Unlike Paris or New York, London has never really been sentimental about its restaurants. The former cities can brag of Belle Époque epicurean heritage and grand culinary traditions, but here in the Smoke, only a handful of establishments date back anywhere near the half-century mark. In recent years, though, rare has been the week in which some theatrical pseudo-brasserie has not opened to grand applause. Tate Britain’s recently-reopened Rex Whistler Restaurant, though, is the genuine article.
First opened in 1927, the walls of the surprisingly well-lit basement space it occupies are famously covered with the eponymous artist’s The Expedition in Pursuit of Rare Meats. Whistler was just 23 and only recently out of training at the Slade School of Art when he completed it, and possessed of an artistic identity that had much in common with the other ‘British Moderns’ of the era but was very much his own. The mural depicts a hunting party setting out from a Palladian villa into a landscape of crenelated fortresses, stacked pagodas and preposterously lumpy hills – ‘it’s a whimsical scene typical of the work produced by the ‘Bright Young Things’ of the era,’ as art historian, antique dealer and food writer Luke Honey tells me.
Looking at the mural now is a strange experience; while its subject matter and frivolously gallant style are almost unutterably camp, there’s a sombre sobriety to the tones of the paint that renders it an impressive work rather than the sort of kitsch and ephemerally fashionable diorama churned out by some of his contemporaries. As part of Tate Britain’s astonishing recent refurbishment, The Expedition in Pursuit of Rare Meats has been cleaned up and rid of the yellow sheen it developed after years of exposure to fag-smoking customers. Now over 80 years old, it very nearly didn’t even make it to its first birthday; when the Thames flooded in 1928, the mural survived due to the mixture of oils and wax Whistler used to paint it.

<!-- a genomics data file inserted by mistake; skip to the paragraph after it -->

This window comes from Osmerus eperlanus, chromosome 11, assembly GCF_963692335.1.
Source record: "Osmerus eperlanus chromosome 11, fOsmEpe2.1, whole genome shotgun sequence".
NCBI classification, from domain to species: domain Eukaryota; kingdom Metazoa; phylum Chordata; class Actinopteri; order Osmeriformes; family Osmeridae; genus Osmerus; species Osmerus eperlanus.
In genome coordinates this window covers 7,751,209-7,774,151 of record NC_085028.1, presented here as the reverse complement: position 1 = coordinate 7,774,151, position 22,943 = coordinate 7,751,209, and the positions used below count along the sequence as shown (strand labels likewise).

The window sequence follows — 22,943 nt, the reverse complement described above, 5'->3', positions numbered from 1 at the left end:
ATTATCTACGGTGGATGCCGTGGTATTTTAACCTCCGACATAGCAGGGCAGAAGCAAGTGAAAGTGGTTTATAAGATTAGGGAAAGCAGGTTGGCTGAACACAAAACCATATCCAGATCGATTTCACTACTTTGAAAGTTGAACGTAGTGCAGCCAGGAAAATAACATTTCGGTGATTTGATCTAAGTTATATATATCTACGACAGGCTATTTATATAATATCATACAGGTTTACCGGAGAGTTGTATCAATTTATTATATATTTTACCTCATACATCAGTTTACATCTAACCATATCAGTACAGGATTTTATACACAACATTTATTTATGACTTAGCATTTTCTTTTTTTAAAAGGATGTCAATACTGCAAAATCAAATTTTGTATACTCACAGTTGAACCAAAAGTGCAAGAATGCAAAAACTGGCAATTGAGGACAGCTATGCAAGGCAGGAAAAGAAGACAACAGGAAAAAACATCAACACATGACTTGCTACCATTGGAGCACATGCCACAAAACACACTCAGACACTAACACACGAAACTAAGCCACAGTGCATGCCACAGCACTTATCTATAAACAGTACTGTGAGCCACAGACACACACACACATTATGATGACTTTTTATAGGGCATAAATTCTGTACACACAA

The artist himself wasn’t so lucky – Whistler, who had gone on to paint many more Arcadian murals in grand houses as a result of the Tate commission, was killed in France shortly after the D-Day landings. The tragedy was made all the more acute by the fact that his wartime portraiture had begun to take on a more serious and less obviously winsome flair. Much of the fascination around him stems from the fact that works like his uniformed self-portrait of 1940 or The Master Cook of 1941 suggest an artist on the brink of a major stylistic breakthrough.
Despite a new menu serving a ‘1920s cuisine’, the restaurant named in his honour has, aesthetically at least, remained more or less unchanged. This is as it should be – it’s not the sort of place you forget visiting. Historically, it has been a perfect vantage point for watching politicians or art world celebrities working their way through its famous wine list. I remember being taken by my parents at some point in the late 1990s; we sat in silence as Nicholas Serota entertained a group of important-looking men in suits at the next table. It was the extraordinary atmosphere of the room and its bizarre mural, rather than the eavesdropping opportunities that kept us quiet.